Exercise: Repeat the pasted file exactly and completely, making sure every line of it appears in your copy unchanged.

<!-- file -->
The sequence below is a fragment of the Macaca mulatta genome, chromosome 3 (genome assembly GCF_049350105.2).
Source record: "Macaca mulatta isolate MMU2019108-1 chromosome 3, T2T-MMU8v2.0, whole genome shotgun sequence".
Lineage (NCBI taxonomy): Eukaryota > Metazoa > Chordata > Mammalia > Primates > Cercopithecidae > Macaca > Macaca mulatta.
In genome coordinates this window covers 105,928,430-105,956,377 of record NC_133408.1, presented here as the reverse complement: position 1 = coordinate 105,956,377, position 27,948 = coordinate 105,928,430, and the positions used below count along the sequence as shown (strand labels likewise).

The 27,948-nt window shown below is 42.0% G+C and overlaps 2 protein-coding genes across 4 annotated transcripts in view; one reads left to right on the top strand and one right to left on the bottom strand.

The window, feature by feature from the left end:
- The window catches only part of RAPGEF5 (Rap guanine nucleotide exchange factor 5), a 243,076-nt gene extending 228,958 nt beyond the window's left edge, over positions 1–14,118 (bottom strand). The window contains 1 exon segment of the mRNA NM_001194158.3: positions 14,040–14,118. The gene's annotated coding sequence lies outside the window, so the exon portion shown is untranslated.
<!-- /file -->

The sequence below is a fragment of the Macaca mulatta genome, chromosome 3 (genome assembly GCF_049350105.2).
Source record: "Macaca mulatta isolate MMU2019108-1 chromosome 3, T2T-MMU8v2.0, whole genome shotgun sequence".
Lineage (NCBI taxonomy): Eukaryota > Metazoa > Chordata > Mammalia > Primates > Cercopithecidae > Macaca > Macaca mulatta.
In genome coordinates this window covers 105,928,430-105,956,377 of record NC_133408.1, presented here as the reverse complement: position 1 = coordinate 105,956,377, position 27,948 = coordinate 105,928,430, and the positions used below count along the sequence as shown (strand labels likewise).

The 27,948-nt window shown below is 42.0% G+C and overlaps 2 protein-coding genes across 4 annotated transcripts in view; one reads left to right on the top strand and one right to left on the bottom strand.

The window, feature by feature from the left end:
- The window catches only part of RAPGEF5 (Rap guanine nucleotide exchange factor 5), a 243,076-nt gene extending 228,958 nt beyond the window's left edge, over positions 1–14,118 (bottom strand). The window contains 1 exon segment of the mRNA NM_001194158.3: positions 14,040–14,118. The gene's annotated coding sequence lies outside the window, so the exon portion shown is untranslated.